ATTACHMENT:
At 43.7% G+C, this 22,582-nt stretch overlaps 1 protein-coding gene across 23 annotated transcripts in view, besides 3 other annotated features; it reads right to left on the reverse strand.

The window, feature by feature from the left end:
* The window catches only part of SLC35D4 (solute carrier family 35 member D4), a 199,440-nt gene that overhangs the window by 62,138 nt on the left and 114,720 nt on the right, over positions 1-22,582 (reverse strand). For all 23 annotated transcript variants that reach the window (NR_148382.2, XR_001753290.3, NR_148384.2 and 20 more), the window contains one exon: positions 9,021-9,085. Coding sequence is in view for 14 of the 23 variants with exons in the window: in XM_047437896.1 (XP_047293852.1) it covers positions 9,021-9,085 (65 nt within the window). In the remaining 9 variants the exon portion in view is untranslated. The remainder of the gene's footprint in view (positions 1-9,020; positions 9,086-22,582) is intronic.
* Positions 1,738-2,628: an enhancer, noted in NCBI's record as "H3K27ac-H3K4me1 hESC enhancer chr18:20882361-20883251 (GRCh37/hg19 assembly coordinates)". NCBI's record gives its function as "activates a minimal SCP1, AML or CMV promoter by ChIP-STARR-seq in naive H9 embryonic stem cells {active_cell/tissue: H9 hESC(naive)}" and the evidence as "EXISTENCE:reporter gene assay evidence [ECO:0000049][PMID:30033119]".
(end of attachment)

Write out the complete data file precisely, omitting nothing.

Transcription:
At 43.7% G+C, this 22,582-nt stretch overlaps 1 protein-coding gene across 23 annotated transcripts in view, besides 3 other annotated features; it reads right to left on the reverse strand.

The window, feature by feature from the left end:
* The window catches only part of SLC35D4 (solute carrier family 35 member D4), a 199,440-nt gene that overhangs the window by 62,138 nt on the left and 114,720 nt on the right, over positions 1-22,582 (reverse strand). For all 23 annotated transcript variants that reach the window (NR_148382.2, XR_001753290.3, NR_148384.2 and 20 more), the window contains one exon: positions 9,021-9,085. Coding sequence is in view for 14 of the 23 variants with exons in the window: in XM_047437896.1 (XP_047293852.1) it covers positions 9,021-9,085 (65 nt within the window). In the remaining 9 variants the exon portion in view is untranslated. The remainder of the gene's footprint in view (positions 1-9,020; positions 9,086-22,582) is intronic.
* Positions 1,738-2,628: an enhancer, noted in NCBI's record as "H3K27ac-H3K4me1 hESC enhancer chr18:20882361-20883251 (GRCh37/hg19 assembly coordinates)". NCBI's record gives its function as "activates a minimal SCP1, AML or CMV promoter by ChIP-STARR-seq in naive H9 embryonic stem cells {active_cell/tissue: H9 hESC(naive)}" and the evidence as "EXISTENCE:reporter gene assay evidence [ECO:0000049][PMID:30033119]".